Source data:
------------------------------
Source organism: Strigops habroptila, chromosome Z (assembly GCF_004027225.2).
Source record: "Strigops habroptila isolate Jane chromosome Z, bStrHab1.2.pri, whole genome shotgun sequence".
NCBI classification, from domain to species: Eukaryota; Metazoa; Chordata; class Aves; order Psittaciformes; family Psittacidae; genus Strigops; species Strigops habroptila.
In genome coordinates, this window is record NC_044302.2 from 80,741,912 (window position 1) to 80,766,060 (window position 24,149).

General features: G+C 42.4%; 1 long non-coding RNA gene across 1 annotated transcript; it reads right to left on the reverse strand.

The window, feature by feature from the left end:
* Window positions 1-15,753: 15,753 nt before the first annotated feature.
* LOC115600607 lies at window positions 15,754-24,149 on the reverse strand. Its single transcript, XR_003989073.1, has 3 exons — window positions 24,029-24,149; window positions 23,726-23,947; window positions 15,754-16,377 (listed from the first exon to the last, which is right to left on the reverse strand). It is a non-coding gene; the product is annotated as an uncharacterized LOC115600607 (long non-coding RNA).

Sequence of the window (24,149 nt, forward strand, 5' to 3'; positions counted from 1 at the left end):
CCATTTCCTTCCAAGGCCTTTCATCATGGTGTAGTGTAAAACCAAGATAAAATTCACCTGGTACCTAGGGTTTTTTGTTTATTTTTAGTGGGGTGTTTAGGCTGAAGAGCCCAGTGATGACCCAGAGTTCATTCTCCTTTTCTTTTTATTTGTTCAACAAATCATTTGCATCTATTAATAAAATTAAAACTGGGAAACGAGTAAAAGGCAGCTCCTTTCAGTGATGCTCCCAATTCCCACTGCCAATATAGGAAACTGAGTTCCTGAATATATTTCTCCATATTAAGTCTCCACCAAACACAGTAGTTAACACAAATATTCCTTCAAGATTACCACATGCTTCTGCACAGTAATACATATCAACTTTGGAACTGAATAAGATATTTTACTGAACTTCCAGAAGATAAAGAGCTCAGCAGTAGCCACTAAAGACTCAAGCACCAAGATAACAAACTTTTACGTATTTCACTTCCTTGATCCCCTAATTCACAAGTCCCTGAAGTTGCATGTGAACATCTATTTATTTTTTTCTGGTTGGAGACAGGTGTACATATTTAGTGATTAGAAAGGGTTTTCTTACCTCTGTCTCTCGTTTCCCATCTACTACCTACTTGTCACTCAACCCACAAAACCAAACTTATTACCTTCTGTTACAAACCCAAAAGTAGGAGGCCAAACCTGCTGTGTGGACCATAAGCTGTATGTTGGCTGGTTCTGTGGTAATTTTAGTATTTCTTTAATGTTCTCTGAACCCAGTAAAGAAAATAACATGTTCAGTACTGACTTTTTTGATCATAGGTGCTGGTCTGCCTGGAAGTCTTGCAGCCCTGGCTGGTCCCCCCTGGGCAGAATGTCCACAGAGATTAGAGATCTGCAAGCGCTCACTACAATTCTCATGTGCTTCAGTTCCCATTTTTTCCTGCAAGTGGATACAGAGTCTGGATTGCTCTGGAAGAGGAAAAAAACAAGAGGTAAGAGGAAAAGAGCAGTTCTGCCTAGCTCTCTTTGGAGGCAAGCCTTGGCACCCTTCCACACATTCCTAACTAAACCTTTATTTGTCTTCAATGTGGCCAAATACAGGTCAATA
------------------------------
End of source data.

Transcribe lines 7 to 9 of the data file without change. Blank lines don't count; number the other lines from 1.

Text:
* Window positions 1-15,753: 15,753 nt before the first annotated feature.
* LOC115600607 lies at window positions 15,754-24,149 on the reverse strand. Its single transcript, XR_003989073.1, has 3 exons — window positions 24,029-24,149; window positions 23,726-23,947; window positions 15,754-16,377 (listed from the first exon to the last, which is right to left on the reverse strand). It is a non-coding gene; the product is annotated as an uncharacterized LOC115600607 (long non-coding RNA).

Sequence of the window (24,149 nt, forward strand, 5' to 3'; positions counted from 1 at the left end):